Data Advocacy Essentials Pt III: Data Sources

Data Sources

You have two options for finding data to use in your advocacy work: use existing data or collect it yourself.  Data that already exists has the benefit of not needing to be collected, but it may not be formatted, organised or aggregated in a way that is helpful.  Data that you collect yourself means that you will be in control of how it is formatted, organised and aggregated, but it may take more effort and time to get enough of it to use effectively in a campaign.

Regardless of how you get your data, what is important is that you work closely with your allies and stakeholders to assure that the data is useful, can possibly be reused by them, and that it won’t ultimately undermine their long-term goals. You will also need to incorporate a process of verification for the data you are using.

Remember that finding data will be the start of a long journey that will impact your advocacy efforts in many ways.  It is likely that:

  • Steps to reach your goals will change and evolve.
  • Your understanding of users/stakeholders and their needs will change.
  • You will constantly need to evaluate your data and the tools you use to connect that data to citizens.

Existing Data Sources

Data sources include governments, civil society organizations, academic institutions, think tanks and ‘open data’, data that can be freely used and shared, on the Internet. It is also increasingly easy to crowdsource data from individuals; you just need to give them a reason and be willing to share ownership. There are also lots of Internet tools that make it easy to collect data. The Internet also makes it easy for everyone to collect data across geographically dispersed regions, so in this age of globalization we can get a clear picture of what is going on around the world.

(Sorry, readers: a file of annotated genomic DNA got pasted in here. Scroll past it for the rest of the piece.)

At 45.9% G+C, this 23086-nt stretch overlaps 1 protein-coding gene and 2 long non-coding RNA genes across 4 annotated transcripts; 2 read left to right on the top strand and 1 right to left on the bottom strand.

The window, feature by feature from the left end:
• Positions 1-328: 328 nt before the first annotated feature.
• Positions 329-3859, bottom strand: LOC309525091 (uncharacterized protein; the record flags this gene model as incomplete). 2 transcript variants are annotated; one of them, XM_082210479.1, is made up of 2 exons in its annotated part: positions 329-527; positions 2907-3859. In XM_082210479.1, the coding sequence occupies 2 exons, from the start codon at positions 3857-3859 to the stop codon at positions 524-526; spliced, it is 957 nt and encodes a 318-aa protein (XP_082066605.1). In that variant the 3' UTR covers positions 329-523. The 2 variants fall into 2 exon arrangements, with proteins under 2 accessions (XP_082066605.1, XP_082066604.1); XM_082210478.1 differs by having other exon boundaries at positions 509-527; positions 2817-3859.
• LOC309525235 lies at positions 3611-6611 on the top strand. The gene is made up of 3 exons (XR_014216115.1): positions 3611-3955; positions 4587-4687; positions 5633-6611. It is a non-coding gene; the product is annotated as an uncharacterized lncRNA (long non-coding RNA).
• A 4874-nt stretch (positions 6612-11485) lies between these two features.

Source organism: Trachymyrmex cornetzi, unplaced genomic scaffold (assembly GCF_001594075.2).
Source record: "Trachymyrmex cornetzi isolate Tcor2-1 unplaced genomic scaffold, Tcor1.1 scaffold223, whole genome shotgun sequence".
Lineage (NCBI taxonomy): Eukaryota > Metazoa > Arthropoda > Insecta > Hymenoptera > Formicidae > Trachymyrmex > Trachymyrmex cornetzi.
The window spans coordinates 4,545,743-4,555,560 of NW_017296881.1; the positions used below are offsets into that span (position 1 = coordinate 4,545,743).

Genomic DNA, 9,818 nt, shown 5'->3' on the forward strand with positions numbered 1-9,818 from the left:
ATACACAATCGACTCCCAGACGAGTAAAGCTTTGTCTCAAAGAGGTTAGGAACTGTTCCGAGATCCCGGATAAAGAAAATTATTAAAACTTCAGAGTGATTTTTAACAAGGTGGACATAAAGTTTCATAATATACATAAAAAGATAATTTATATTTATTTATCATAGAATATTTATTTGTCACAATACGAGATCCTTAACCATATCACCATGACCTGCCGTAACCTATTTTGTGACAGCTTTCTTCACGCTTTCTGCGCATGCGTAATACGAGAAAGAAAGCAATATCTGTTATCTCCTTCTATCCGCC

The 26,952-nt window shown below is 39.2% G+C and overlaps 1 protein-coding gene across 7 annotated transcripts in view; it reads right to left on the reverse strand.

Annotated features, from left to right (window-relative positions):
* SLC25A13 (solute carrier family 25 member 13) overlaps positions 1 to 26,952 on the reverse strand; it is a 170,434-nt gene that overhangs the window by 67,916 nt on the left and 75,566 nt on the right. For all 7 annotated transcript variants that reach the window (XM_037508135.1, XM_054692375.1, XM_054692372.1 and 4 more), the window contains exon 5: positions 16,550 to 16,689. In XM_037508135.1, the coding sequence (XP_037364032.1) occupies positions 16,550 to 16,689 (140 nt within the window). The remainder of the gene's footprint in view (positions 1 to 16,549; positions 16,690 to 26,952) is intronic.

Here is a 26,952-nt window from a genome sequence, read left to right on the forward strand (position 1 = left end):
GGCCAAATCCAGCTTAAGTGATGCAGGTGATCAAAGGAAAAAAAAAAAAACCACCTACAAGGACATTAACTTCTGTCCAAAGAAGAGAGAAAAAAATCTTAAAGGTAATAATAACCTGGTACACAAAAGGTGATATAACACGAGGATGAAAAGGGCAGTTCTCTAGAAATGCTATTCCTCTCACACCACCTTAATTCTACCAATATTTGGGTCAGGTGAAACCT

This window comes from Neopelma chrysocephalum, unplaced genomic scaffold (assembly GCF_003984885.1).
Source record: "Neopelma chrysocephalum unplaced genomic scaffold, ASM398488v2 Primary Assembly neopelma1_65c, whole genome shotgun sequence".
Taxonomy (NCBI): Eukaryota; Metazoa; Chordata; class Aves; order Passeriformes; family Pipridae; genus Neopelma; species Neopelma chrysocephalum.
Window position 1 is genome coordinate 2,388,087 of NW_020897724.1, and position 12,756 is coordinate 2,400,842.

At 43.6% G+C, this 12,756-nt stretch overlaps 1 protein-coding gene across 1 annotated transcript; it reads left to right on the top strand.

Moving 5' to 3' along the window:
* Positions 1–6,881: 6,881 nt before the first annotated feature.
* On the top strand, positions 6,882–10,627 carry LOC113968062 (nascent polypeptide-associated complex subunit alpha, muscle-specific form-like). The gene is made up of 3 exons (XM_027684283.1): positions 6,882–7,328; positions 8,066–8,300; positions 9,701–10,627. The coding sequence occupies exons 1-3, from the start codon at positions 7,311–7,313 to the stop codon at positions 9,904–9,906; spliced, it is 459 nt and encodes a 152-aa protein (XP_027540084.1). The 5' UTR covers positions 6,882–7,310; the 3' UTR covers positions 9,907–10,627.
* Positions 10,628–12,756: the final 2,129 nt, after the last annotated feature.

• Government Sources

FairPlay Alliance takes Slovakian government data and makes it accessible to citizens.

FairPlay Alliance takes Slovakian government data and makes it accessible to citizens.

In recent years, governments have begun to release some of their data to the public. Many governments host special government data platforms that openly provide the data they create. For example, the United Kingdom started data.gov.uk. Similar data portals exist in the United States, Brazil, and Kenya and also in many other countries. If you want to find out if your country has an open data portal visit, datacatalogs.org. If you are trying to find data about a country that doesn’t have open data, you can try looking at another country’s data source to see if they have data on the country in which you’re interested.

  • Organizations and Institutions